By Steven Kelly, contributor at The International Political Economy Hub.
European government bond markets saw yields rise last week as the eurozone's monetary policy committee decided not to extend or expand its current stimulus program (yet, anyways). Discourse about central banks has again started to focus on whether or not monetary policy has hit its limits. Eight years on from the financial crisis, economic woes are still widespread in the developed world. Since the crisis, central banks have continuously revised their growth and inflation forecasts downward and expanded their quantitative easing (QE) stimulus programs or postponed the programs' end-dates.
The rhetoric around central banks now mainly centers on central banks being "out of ammunition" or the associated loss of central banks' credibility. Certainly, failing to yet revitalize economies, continually adjusting their forecasts downward and extending their own deadlines, and facing asset scarcity in the markets in which they execute their stimulus programs have left central banks in the developed world with deteriorating credibility. However, central banks are not out of options, nor do the credibility reductions need to be permanent. The European Central Bank (ECB) and others should be focusing their stimulus efforts on large-scale and broad-based equity purchases.
Yields on corporate and sovereign debt have fallen to record lows as safe asset demand has risen and central banks have intervened directly in these markets to reduce interest costs. While yields on debt-financing have fallen substantially, debt only represents one side of firms' financing costs. Firms are also beholden to their owners, and thus, the return required on equity is also a factor in financing costs. While the debt cost component of firms' so-called "WACC" or weighted-average cost of capital has fallen, rising risk premiums have increased the cost of equity substantially since the crisis (see figure).
This speaks to a number factors that central banks can offset with equity purchases. Firstly, a central bank is a potentially-unlimited long investor. Aside from boosting share prices (and reducing the required return on equity) directly via its purchases, a broad-based equity-buying program from the central bank would essentially offer private investors a massive put option on the market as a whole. This put option would be especially valuable as central banks have seen their emergency lending power limited, stigmatized, and, in the ECB's case, made procyclical by regulations or political pressure.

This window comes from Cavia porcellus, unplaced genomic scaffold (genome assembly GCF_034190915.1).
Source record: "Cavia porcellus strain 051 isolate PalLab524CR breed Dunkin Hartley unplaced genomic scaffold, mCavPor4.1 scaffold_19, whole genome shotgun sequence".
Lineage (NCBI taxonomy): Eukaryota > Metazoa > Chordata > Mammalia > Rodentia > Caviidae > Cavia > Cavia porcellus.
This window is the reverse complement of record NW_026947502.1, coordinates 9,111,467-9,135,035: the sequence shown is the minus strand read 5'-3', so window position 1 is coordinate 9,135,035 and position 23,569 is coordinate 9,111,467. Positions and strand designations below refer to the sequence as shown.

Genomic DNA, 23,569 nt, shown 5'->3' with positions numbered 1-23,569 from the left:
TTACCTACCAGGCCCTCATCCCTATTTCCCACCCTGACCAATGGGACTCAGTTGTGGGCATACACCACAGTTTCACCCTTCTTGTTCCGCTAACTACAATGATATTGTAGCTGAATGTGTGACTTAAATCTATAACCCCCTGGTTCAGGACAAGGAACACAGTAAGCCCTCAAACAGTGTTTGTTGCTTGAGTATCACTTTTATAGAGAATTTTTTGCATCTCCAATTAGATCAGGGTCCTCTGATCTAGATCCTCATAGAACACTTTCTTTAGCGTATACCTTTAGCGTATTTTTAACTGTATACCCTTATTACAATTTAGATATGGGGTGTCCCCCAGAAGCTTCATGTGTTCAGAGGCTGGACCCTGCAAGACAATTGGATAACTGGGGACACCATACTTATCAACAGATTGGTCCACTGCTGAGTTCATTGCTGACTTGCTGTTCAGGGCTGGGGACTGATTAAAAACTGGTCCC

This, combined with the fact that "betting with the central bank" would mean buying equity rather than the safe assets usually purchased by central bank stimulus programs, would boost investors' risk appetite and help ease the safe asset shortage that is making traditional monetary policy less effective. In addition to easing safe asset demand, an equity-purchase program would also increase safe asset supply by replacing risky equities with ultra-safe, zero-beta bank reserves--decreasing risk premiums further. Increased equity prices would boost investors' wealth/spending and reduce firms WACC, increasing business investment and economic growth.
The benefits don't stop there; central banks will receive a big boost to their credibility through several channels, which can be self-reinforcing and support the economy in itself. While the reduction in risk premiums and increased investment will boost central bank efficacy, an equity-purchase program also adds credibility to other central bank stimulus tools.
Purchasing equities, the prices of which tend to move inversely to those of government bonds, means that a large balance sheet does not pose as much of a risk of capital losses for central banks. Given the sheer size of central banks' current balance sheets across the developed world, there is concern that central banks would need to be bailed out by their respective Treasuries if they did not sell off their long-term government debt before raising rates as they would face capital losses. This is has been part of the reason that since QE began, central bankers have consistently advertised that they will again "normalize" their balance sheets by reducing them back to pre-crisis size. This talk, while possibly needed to maintain the credibility of central bank solvency, has limited the effectiveness of QE by consistently warning of its impending removal. A diversified central bank portfolio that includes equities would bring steady returns even in an environment in which bond prices are declining. This would also allow for the QE-induced increase in bank reserves to achieve a greater degree of (if not complete) permanence and thus spur inflation sooner and increase the price level, helping to keep nominal GDP near or on trend. In this way, by purchasing equities, central banks would improve the effectiveness of their bond purchases as they would not need to continually discuss reversal of the these purchases to maintain credibility.
Directing stimulus money to equities would have a much greater effect on economic activity and central bank effectiveness than any expansion of current bond-buying programs. A large-scale, broad-based equity purchase program should be central bankers' next step in regions where it is already legal, and they should be making the case for it to lawmakers in regions in which it isn't yet. Until then, the world economy will remain in era coming to be known as "the new mediocre."